$8,800 Worth of Welcome Signs: What's the Ruckus?
Modernizing borders with new governor's name fitting for prestigious state going into 2012
Around the State
The governor spending tax dollars to spread his name around? It's an easy way to fire up readers. A cheap wind-up toy for a press corps at war with the governor's office.
Any reader who has a bone to pick with Rick Scott is ready to gasp in horror at the latest media revelation with Scott's name on it. Even if it makes a molehill out of an anthill.
But cooler heads might see "Signgate" in a different perspective.
We're talking about 35 painted metal "Welcome to Florida" signs that now have the words "Governor Rick Scott" added. For each sign, that's a cost of $251 and change.
I don't know about where you come from, but in New England, where I grew up, new governors get billboards with their pictures on them. Always. And $251 wouldn't even pay to rent the scaffolding.
"Every change of administration, that's what we do," said Garrett Mayer, an aide in the office of former Connecticut Gov. M. Jodi Rell. "The general feeling is, we want our welcome to feel as personal to visitors as possible. A billboard with the governor's picture says, 'here, this is a special invitation from the state's highest elected official' and it's a symbol that we are a very open-door and transparant state."
Mayer said he is unsure exactly how the annual contract for Connecticut's outdoor advertising breaks down, but "I feel confident the cost of the billboards eclipses $100,000 annually." Do taxpayers complain? "About everything else except the governor's billboards," he said.
In fact, nearly half of the 50 states welcomes visitors with governor billboards. And most of the others find a way to get the governor's name on their interstates.
Calling Scott's new signs a frivolous waste of money in a bad economy strikes an even more absurd note when you consider the $50 million BP paid the state in April to reignite its promotion of tourism after the Gulf oil spill. And Florida will receive a share of the $5 billion to $20 billion in BP fines (that really is billion, not million) when the currently convening Gulf Coast Caucus decides how to divvy up the money.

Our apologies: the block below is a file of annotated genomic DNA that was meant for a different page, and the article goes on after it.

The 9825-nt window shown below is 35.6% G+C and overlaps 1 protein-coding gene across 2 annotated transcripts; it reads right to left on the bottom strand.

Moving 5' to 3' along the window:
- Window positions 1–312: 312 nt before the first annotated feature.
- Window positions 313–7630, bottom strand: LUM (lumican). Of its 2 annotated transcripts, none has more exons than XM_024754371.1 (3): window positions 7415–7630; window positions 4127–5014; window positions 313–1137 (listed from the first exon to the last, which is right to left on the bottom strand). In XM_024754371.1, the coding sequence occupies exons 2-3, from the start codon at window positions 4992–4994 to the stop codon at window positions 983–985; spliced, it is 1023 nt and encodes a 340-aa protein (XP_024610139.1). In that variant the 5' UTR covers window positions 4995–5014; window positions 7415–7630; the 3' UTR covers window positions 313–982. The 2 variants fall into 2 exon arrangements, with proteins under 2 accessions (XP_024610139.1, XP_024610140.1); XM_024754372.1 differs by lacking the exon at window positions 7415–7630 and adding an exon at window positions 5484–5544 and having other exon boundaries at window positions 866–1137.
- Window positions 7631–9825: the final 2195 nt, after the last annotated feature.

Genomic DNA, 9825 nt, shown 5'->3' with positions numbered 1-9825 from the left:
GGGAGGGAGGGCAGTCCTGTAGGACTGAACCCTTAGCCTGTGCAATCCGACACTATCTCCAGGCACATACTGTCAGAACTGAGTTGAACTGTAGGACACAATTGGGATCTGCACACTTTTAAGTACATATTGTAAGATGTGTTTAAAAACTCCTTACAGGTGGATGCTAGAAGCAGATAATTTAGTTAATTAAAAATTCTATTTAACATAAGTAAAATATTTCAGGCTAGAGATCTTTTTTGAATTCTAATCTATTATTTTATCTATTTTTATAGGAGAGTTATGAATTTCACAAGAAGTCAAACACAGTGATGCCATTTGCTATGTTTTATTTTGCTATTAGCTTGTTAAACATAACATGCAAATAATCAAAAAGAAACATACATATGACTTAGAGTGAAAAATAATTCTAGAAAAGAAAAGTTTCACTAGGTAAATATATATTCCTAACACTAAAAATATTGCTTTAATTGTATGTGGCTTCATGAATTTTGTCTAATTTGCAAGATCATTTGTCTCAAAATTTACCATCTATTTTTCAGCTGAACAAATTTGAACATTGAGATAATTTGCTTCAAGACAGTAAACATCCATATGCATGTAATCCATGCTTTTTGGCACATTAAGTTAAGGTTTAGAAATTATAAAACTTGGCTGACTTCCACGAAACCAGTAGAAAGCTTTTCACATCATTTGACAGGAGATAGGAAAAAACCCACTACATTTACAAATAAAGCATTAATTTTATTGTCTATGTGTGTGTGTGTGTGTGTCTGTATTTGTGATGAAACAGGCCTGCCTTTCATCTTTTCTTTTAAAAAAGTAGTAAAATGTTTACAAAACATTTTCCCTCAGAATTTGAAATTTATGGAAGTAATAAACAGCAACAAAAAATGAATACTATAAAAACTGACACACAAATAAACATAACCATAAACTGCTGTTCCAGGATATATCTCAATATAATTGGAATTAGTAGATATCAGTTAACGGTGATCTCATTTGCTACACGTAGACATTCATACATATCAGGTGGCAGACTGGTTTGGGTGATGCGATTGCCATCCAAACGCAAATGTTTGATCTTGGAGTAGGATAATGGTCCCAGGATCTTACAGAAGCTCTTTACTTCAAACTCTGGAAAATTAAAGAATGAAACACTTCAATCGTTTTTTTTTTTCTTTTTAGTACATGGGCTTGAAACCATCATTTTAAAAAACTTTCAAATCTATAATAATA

My question is this: Why can't the drop-in-the-bucket "Governor Rick Scott" plates on 35 metal signs appropriately come out of the BP tourism promotion money? Out of millions, $8,800? It's almost laughable why nobody is making the connection.
Speaking of BP, here's an expenditure the media can look into if they want to continue probing chump-change payouts. The state spent $7,500 on clothes during the spill, nearly half of that on embroidered shirts to identify state officials. Another big revelation! Oh, wait a minute. Rick Scott wasn't in office then. Never mind.
Again checking out oil spill expenditures from last summer: The state spent $12,000 on handheld GPS devices, $105,000 on telephone equipment and temporary phone lines and $31,463 on digital and live web cameras. Where is that equipment now? If only that fell under Rick Scott's office budget, I'll bet the media big dogs would be growling all over it.
Florida is increasingly one of the most politically influential states in the nation. There are solid reasons to modernize and broaden its border welcome, particularly in the face of all the attention the state will get in 2012. Luring more visitors and new business and industry -- ways to grow jobs -- that was the top goal not just of Rick Scott but of the majority of Florida voters in the last election.
It seems to me, the signs are something we did right, not for Gov. Scott but for Florida and Floridians. They really are a good idea. Florida's welcome mat isn't the place to be $8,800 worth of stingy.
About this column: Reach Nancy Smith at email@example.com or at (850) 727-0859.